When does my landlord need to inform that I am not getting my security back?

Get Legal Help Today

 Secured with SHA-256 Encryption

When does my landlord need to inform that I am not getting my security back?

My ex-landlord informed me today that she was not returning my deposit. Legally shouldn’tshe have notified me within 21 days of me vacating her property? I paid for last month and was planning on staying through until the end of the month but I left on the 15th. I sent her a letter that I was out and the place was clean. I figured that way she could paint before re-renting this month. I contacted her last week about the deposit but now she is stating that I am not eligible to receive 1/2 of the months rent back, plus she is keeping the security deposit.

Asked on September 20, 2011 under Real Estate Law, Wisconsin

Answers:

M.T.G., Member, New York Bar / FreeAdvice Contributing Attorney

Answered 10 years ago | Contributor

Okay we have two separate issues here than do converge on some level. First, yes, you are indeed correct. The Wisconsin landlord has 21 days after the end of your lease to send you either the full security deposit or an itemized list of deductions for damages above the normal wear and tear.  You must now notify the landlord of their failure to return the deposit within the 21 day period as being against the law and file a complaint with the Wisconsin Department of Agriculture. Next you have the issue of the rent.  If your agreement - lease written or oral - went until the end of the month and you did not give proper notice but just left, you are in breach of the agreement and the landlord may well be within their rights to keep the remaining 15 days.  Additionally, it may be in Wisconsin that a landlord can keep security for rent.  So if you have really breached and not given proper notice and just left the lease, they again may be in the right.  Seek help from a tenant's rights organization or an attorney in your area.  Good luck.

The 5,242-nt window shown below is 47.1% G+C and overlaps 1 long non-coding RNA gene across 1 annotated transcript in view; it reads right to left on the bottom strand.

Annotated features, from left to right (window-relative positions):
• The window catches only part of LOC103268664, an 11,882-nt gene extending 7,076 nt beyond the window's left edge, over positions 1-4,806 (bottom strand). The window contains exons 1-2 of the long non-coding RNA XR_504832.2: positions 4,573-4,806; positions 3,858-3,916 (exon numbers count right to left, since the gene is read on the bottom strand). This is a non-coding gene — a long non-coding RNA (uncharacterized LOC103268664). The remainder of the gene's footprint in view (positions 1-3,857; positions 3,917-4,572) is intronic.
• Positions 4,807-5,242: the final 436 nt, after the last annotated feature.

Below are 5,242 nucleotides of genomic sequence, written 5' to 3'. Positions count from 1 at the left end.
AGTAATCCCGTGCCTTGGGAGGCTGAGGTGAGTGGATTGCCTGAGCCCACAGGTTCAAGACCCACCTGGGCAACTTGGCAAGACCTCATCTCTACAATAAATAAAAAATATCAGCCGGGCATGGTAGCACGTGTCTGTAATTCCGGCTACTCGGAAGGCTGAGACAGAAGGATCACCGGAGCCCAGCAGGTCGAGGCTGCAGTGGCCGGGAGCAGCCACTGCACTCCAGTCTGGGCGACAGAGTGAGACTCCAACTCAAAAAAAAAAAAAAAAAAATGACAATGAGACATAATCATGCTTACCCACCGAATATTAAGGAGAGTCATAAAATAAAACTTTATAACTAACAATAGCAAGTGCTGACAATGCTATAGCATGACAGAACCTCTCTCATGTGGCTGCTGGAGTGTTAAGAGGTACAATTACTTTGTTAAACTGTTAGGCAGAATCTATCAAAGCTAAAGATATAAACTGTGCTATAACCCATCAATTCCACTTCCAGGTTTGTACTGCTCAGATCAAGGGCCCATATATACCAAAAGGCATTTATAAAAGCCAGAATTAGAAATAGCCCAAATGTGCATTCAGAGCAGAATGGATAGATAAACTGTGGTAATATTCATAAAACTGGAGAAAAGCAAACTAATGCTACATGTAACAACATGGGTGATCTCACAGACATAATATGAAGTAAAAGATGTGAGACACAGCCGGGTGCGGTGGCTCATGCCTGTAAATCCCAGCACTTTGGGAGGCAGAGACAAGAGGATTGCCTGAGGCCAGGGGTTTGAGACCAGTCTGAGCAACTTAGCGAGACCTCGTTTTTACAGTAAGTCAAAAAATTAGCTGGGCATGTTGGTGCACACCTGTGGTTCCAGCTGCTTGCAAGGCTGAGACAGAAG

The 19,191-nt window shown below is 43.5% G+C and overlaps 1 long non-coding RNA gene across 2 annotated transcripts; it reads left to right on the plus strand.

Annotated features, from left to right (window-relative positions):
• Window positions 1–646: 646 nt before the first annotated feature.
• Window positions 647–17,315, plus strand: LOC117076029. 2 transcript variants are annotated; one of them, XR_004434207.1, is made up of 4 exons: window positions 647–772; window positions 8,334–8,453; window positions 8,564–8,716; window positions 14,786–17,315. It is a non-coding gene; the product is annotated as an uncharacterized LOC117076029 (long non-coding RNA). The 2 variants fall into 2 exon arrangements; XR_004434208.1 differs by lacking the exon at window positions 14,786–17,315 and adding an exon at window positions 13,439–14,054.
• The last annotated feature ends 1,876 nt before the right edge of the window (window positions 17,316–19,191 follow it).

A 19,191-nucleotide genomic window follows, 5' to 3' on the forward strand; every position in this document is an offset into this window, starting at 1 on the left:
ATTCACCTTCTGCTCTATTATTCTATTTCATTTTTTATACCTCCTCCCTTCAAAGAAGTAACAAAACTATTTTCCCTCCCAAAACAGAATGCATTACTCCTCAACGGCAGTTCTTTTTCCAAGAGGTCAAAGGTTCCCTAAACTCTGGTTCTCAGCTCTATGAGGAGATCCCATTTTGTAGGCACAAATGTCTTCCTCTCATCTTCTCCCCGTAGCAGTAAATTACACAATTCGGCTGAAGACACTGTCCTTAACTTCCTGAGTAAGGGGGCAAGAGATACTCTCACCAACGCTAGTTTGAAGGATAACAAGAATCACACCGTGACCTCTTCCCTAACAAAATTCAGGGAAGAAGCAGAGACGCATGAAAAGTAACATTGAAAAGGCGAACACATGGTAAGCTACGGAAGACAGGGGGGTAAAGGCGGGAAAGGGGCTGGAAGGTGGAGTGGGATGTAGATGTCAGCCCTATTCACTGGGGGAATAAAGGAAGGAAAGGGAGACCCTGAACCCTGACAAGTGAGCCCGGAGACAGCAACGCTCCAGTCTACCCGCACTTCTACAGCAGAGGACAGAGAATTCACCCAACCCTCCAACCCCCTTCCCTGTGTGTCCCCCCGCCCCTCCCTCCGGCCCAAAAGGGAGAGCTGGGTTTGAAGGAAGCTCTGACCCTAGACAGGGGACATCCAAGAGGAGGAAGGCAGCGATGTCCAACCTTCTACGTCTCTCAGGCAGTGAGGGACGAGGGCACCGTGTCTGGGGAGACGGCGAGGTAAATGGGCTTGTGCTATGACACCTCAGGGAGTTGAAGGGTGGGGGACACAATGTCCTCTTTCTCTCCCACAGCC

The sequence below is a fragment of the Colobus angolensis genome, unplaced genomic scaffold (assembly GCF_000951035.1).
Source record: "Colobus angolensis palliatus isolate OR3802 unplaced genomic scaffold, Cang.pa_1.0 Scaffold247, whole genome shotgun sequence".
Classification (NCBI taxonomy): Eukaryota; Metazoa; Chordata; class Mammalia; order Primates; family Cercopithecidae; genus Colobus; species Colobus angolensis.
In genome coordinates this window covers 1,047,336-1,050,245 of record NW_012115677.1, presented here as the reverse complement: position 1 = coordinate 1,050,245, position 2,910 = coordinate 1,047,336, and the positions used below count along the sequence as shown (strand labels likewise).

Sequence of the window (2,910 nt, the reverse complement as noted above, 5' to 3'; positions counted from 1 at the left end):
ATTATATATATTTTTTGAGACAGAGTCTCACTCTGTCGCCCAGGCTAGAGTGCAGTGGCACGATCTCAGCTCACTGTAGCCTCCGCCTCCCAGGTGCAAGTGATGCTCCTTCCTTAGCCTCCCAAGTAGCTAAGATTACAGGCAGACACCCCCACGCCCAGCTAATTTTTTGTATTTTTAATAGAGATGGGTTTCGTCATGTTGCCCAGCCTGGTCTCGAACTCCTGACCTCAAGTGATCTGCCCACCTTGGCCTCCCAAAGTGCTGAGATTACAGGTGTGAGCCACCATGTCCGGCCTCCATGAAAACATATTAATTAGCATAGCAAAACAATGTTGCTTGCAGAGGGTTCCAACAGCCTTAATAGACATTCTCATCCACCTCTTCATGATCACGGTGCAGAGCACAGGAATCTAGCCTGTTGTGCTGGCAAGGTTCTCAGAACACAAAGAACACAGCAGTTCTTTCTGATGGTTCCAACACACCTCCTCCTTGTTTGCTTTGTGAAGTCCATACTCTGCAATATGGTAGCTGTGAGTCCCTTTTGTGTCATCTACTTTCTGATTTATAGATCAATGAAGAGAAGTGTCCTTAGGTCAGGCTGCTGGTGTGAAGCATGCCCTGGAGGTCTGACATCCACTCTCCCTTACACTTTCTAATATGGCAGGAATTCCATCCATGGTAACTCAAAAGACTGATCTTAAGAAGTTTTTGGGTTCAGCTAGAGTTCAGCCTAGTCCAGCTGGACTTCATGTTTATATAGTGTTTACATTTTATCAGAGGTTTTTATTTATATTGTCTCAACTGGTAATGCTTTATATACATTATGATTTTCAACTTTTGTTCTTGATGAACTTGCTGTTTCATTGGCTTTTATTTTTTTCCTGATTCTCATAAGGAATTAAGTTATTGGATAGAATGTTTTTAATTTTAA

IMPORTANT NOTICE: The Answer(s) provided above are for general information only. The attorney providing the answer was not serving as the attorney for the person submitting the question or in any attorney-client relationship with such person. Laws may vary from state to state, and sometimes change. Tiny variations in the facts, or a fact not set forth in a question, often can change a legal outcome or an attorney's conclusion. Although AttorneyPages.com has verified the attorney was admitted to practice law in at least one jurisdiction, he or she may not be authorized to practice law in the jurisdiction referred to in the question, nor is he or she necessarily experienced in the area of the law involved. Unlike the information in the Answer(s) above, upon which you should NOT rely, for personal advice you can rely upon we suggest you retain an attorney to represent you.

Get Legal Help Today

Find the right lawyer for your legal issue.

 Secured with SHA-256 Encryption